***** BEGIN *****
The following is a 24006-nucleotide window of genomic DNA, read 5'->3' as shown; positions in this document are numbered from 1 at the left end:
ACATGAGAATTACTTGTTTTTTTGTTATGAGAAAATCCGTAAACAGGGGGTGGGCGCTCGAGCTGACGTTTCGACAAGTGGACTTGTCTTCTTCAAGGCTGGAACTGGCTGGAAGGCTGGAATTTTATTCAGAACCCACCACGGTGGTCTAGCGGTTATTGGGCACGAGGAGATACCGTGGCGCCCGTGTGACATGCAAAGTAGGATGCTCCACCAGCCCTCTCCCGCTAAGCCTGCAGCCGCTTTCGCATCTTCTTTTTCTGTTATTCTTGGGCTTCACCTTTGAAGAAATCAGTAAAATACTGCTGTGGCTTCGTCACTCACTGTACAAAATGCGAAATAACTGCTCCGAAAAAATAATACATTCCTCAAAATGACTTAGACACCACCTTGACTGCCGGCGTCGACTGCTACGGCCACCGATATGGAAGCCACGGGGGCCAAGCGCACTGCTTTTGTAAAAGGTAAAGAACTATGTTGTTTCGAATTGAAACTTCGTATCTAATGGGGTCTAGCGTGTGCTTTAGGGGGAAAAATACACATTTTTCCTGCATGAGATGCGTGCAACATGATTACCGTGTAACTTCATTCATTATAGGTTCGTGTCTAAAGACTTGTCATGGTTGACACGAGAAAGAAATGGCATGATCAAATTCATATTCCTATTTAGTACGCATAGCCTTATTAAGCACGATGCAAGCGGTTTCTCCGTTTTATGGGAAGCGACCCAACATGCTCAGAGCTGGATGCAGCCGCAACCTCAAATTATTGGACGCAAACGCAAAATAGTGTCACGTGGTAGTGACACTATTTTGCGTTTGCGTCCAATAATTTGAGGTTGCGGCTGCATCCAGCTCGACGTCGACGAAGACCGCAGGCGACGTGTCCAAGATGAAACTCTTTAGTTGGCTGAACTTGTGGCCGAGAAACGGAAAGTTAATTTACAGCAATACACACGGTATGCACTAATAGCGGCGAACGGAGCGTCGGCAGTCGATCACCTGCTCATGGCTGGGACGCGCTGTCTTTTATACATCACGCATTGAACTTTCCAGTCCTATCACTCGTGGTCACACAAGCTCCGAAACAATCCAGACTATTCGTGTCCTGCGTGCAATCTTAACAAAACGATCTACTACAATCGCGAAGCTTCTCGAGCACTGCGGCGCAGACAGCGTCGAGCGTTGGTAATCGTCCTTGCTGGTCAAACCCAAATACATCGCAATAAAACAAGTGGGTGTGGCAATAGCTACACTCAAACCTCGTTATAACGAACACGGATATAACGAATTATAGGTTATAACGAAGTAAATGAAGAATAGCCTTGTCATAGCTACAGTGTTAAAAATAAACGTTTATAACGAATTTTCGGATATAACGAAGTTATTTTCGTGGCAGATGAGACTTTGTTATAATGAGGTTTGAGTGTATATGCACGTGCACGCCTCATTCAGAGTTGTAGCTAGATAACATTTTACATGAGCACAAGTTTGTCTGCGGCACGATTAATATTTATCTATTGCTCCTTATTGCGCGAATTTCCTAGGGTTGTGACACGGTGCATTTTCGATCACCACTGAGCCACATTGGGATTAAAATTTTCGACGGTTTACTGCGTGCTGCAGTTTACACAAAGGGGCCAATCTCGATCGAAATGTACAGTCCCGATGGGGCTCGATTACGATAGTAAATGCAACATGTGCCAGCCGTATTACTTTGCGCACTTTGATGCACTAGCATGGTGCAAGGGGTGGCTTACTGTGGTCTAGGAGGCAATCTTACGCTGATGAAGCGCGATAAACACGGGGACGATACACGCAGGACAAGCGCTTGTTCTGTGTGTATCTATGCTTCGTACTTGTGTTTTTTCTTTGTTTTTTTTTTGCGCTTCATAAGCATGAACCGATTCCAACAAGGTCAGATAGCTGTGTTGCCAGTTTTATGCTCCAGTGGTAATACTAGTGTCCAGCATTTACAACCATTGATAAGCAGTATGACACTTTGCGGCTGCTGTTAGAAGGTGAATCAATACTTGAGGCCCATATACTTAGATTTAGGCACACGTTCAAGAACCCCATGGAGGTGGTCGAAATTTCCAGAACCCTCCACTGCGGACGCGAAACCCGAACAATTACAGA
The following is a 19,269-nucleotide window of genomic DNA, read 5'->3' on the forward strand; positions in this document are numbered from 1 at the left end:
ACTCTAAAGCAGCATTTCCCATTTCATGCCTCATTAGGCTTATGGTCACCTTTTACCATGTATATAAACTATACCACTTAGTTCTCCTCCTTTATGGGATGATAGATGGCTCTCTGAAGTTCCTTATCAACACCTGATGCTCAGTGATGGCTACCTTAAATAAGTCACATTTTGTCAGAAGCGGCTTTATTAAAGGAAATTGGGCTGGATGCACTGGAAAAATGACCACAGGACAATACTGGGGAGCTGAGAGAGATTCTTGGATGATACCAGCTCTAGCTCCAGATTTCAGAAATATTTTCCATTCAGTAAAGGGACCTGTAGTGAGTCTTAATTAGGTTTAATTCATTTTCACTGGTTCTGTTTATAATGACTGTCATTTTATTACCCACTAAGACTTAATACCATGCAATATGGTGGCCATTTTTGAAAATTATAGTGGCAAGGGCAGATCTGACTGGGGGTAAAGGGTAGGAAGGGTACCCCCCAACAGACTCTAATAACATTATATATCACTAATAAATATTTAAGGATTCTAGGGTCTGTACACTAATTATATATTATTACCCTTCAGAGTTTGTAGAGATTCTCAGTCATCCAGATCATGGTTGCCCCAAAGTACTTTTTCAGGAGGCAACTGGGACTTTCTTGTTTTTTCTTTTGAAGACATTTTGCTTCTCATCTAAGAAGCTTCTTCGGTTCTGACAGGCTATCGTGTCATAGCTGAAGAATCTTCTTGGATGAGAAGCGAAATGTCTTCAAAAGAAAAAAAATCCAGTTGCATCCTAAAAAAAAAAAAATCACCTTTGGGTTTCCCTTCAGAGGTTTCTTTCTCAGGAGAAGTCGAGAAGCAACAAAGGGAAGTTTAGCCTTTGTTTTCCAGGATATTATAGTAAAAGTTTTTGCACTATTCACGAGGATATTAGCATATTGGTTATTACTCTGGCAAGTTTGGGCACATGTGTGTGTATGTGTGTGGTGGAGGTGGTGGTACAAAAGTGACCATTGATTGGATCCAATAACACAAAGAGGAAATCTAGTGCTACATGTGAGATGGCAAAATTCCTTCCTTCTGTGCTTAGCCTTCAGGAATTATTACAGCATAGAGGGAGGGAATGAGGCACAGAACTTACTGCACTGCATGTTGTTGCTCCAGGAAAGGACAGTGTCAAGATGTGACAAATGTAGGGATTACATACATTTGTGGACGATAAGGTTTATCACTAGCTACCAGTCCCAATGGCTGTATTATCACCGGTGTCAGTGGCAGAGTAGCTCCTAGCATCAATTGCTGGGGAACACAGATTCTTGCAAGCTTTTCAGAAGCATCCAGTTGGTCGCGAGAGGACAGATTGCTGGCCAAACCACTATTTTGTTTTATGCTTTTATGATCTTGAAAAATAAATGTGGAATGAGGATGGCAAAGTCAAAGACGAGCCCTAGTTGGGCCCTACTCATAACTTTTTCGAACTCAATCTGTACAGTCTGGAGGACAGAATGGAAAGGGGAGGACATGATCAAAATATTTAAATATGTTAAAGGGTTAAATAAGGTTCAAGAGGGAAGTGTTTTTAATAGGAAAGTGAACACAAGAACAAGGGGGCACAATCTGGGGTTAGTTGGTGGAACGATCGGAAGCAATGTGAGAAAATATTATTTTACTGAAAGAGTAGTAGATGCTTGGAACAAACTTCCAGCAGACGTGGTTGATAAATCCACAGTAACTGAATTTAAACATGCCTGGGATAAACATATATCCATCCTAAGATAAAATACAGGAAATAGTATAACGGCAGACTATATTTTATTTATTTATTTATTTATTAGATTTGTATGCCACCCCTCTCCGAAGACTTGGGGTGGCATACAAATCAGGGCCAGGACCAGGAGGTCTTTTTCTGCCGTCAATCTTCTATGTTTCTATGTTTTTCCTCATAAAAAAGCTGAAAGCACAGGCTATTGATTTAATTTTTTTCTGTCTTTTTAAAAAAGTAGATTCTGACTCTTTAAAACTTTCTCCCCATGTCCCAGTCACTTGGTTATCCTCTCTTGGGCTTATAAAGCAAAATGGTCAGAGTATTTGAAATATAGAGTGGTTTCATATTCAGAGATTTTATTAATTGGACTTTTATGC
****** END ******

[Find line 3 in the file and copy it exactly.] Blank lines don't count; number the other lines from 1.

The following is a 19,269-nucleotide window of genomic DNA, read 5'->3' on the forward strand; positions in this document are numbered from 1 at the left end: